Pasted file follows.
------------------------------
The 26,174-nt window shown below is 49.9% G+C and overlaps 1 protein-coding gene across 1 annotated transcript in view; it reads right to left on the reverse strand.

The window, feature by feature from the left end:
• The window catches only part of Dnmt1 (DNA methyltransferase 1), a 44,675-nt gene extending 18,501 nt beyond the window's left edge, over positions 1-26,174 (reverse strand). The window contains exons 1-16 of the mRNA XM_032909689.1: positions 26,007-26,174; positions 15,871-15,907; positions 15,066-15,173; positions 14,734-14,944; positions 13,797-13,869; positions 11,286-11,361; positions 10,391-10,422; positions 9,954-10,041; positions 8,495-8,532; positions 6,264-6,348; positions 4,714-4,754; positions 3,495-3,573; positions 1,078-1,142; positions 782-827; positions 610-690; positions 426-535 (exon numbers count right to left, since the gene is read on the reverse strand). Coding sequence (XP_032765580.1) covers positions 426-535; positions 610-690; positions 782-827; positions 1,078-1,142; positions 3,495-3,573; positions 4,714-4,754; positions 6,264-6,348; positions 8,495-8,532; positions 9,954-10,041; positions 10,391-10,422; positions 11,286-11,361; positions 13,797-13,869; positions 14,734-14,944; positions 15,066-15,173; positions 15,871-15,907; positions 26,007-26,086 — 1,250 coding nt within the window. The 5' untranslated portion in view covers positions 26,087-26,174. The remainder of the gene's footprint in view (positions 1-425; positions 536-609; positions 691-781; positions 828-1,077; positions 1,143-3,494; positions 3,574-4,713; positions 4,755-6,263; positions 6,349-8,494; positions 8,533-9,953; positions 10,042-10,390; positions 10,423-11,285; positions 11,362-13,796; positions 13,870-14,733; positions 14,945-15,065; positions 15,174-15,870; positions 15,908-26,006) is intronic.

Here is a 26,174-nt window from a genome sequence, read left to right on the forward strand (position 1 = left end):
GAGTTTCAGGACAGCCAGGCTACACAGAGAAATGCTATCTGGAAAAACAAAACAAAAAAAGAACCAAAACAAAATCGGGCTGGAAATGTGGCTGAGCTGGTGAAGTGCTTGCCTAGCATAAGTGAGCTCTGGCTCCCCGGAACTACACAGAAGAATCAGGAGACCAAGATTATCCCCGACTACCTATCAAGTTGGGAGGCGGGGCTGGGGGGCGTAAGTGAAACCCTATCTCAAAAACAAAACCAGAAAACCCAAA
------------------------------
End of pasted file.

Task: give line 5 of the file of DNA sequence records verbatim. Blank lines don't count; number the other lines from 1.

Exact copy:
GAGTTTCAGGACAGCCAGGCTACACAGAGAAATGCTATCTGGAAAAACAAAACAAAAAAAGAACCAAAACAAAATCGGGCTGGAAATGTGGCTGAGCTGGTGAAGTGCTTGCCTAGCATAAGTGAGCTCTGGCTCCCCGGAACTACACAGAAGAATCAGGAGACCAAGATTATCCCCGACTACCTATCAAGTTGGGAGGCGGGGCTGGGGGGCGTAAGTGAAACCCTATCTCAAAAACAAAACCAGAAAACCCAAA